This is a collection of application examples written by Remcom’s engineers. They demonstrate how Remcom’s software can be used to solve challenges related to 5G and MIMO use cases such as MIMO and array design, 5G urban small cells, fixed wireless access, indoor WiFi and mmWave, beamforming, and more.
This presentation demonstrates a new predictive capability for simulating massive MIMO antennas and beamforming in dense urban propagation environments. Remcom's unique approach allows us to predict the signal-to-interference-plus-noise ratio (SINR) at specific device locations and the actual physical beams formed using these techniques, including unintentional distortions caused by pilot contamination.
To keep up with rising demand and new technologies, the wireless industry is researching a wide array of solutions for 5G, including Massive MIMO. Remcom’s Wireless InSite provides an efficient method to predict channel characteristics for large-array MIMO antennas in complex multipath environments.
This presentation demonstrates how the 3D ray tracing code in Wireless InSite can accurately predict received power coverage even in a multi-room environment containing many walls and different materials types. In order to verify the accuracy of the code, the floor plan of Remcom’s business offices was modeled in the software with a WiFi antenna and a third party tool was used to create a coverage plot of the received power throughout several of the suites.
Uncertainty in structure geometry is a fundamental limitation of ray-tracing methods when simulating urban propagation. We present a hybrid approach using ray-tracing methods and empirically derived loss factors to incorporate the effect of unknown interior layouts. This approach is compared with a more typical empirical implementation to demonstrate the benefits of hybridization.
Heterogeneous, mobile wireless networks are becoming increasingly difficult to validate for operational use. Presented is an approach to reduce the run-time of these high fidelity simulations by constructing precise results based on adjacent ray-paths from a lower resolution simulation. Speed and accuracy trade-offs are presented for this approach in typical urban scenarios, demonstrating its effectiveness in meeting the growing needs of wireless channel emulation.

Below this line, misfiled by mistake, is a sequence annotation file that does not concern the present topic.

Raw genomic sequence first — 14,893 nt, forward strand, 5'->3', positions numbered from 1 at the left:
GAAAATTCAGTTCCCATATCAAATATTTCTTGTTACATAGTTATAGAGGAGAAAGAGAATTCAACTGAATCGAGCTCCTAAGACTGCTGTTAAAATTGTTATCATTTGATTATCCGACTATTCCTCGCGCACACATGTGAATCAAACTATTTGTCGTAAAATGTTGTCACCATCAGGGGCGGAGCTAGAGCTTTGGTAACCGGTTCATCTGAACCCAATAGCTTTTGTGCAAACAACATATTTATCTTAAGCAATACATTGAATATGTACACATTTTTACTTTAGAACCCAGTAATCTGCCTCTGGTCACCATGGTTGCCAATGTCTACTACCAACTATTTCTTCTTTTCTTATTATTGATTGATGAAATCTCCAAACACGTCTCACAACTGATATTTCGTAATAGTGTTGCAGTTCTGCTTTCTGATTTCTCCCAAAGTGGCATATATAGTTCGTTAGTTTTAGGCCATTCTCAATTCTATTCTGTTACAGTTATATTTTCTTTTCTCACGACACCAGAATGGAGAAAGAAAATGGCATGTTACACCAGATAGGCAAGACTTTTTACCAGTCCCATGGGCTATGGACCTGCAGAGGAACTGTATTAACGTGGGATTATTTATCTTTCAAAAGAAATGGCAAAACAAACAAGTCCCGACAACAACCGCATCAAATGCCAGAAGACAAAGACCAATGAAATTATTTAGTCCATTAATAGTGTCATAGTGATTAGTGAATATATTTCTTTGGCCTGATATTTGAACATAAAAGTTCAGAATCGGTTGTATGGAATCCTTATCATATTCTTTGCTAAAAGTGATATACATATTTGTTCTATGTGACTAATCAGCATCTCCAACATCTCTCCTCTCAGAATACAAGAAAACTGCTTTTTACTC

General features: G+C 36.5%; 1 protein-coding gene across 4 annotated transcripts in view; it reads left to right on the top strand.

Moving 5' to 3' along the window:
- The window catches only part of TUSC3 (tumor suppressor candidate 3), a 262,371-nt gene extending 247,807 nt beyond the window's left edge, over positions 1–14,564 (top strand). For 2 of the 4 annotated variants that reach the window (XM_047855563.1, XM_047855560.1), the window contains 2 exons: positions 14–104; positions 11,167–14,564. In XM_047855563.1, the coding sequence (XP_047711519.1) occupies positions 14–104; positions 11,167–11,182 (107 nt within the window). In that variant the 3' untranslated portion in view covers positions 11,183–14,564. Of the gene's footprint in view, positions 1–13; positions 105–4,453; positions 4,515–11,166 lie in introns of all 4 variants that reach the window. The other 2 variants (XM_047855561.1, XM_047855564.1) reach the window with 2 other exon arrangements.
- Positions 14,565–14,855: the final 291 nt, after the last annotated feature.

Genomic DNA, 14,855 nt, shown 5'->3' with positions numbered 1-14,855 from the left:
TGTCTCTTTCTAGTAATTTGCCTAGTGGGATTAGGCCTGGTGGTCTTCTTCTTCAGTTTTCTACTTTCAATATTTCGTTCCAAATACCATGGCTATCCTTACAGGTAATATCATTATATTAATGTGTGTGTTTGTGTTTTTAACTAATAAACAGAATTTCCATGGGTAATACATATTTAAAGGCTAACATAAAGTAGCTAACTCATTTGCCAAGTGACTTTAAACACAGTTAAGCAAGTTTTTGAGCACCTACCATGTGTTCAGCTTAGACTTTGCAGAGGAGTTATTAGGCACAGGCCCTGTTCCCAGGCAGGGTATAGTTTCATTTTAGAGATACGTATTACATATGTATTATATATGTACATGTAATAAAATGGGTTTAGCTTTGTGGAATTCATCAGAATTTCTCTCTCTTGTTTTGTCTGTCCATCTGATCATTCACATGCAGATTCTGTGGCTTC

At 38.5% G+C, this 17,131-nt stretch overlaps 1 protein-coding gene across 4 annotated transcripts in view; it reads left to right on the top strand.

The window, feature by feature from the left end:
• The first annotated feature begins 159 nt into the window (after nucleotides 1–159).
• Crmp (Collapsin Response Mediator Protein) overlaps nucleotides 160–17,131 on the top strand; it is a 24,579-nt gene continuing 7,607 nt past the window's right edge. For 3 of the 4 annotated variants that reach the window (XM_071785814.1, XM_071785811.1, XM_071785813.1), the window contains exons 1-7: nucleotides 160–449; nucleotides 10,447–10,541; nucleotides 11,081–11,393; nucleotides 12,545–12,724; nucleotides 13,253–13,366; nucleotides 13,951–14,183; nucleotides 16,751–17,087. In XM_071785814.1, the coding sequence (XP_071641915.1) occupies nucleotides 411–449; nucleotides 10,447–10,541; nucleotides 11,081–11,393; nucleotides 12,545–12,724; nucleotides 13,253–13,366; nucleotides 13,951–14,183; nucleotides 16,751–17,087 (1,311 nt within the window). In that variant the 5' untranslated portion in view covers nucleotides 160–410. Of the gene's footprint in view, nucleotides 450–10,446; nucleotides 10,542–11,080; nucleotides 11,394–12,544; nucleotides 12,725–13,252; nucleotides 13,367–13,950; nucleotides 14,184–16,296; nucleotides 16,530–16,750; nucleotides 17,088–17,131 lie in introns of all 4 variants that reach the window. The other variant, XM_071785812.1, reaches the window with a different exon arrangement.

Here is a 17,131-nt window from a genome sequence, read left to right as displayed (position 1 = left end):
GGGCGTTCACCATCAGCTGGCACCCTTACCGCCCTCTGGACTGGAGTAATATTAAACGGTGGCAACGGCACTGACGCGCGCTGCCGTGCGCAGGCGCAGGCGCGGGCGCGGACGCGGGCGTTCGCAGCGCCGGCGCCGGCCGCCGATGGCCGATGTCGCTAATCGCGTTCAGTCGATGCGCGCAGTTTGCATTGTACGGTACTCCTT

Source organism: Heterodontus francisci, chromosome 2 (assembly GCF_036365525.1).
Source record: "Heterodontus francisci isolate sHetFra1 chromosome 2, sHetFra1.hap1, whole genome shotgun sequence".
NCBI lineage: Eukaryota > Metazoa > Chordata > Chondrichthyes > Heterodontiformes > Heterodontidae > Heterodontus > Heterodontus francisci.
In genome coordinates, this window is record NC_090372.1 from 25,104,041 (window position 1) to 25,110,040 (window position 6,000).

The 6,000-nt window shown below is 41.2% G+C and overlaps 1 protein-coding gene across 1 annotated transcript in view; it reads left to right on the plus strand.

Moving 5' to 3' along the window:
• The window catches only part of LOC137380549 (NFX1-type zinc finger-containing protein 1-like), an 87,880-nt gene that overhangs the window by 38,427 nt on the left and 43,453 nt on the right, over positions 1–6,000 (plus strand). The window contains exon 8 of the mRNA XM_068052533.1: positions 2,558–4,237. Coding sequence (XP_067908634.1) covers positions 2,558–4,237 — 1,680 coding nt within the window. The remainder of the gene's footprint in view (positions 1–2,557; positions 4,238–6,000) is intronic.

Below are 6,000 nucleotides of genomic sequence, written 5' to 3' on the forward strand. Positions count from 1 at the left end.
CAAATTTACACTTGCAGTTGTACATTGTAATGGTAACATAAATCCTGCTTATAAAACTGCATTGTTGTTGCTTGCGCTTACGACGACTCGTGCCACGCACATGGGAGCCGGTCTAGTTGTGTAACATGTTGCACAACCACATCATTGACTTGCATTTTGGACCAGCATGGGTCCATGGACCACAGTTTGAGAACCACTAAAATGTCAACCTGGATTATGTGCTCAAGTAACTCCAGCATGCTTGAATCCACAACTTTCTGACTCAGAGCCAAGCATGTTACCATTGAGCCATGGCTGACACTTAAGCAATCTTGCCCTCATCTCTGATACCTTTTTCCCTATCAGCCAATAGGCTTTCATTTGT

Accurately characterizing the propagation of RF signals in tunnels is important for rescue, safety, and military purposes. The material composition of the tunnel, the tunnel shape and size, obstructions, and tunnel bends present challenges. In this paper we use Wireless InSite to analyze how tunnel diameter and shape affect the propagation characteristics.
This paper presents results from sea to land propagation using Wireless InSite. The effort explores the effects of various elements in the scene and how they impact the results. The various elements in the scene include the ships out at sea, the ships docked, the docks themselves, the buildings around the dock area, and the material properties of each.
Significant improvements in the quality and reliability of indoor WLAN communications are claimed for devices with MIMO technology applying 802.11n standards, which allow users to achieve a theoretical data rate up to 300-600 Mbps on a single transmission. This paper presents an analysis of a commercial 802.11n MIMO 2×3 dual band (2.4 and 5 GHz) system focusing on the operational throughput performance over an indoor environment for Line of Sight (LOS) and Non Line of Sight (NLOS) scenarios.
The moving window finite difference time domain (MWFDTD) method is used to analyze propagation between low to the ground antennas commonly used in wireless unattended ground sensor networks. The propagation path loss at 300 MHz is computed for several terrains exhibiting different degrees of roughness.
For predictions of vehicle to vehicle communications,convoy communications, and Improvised Electronic Device (IED) detection/defense operations, Remcom's Wireless InSite Real Time (RT) provides a very rapid propagation prediction capability in urban environments. Previous models are either empirical and inaccurate but fast, or deterministic and high-fidelity but slow. The RT Module takes the best of both.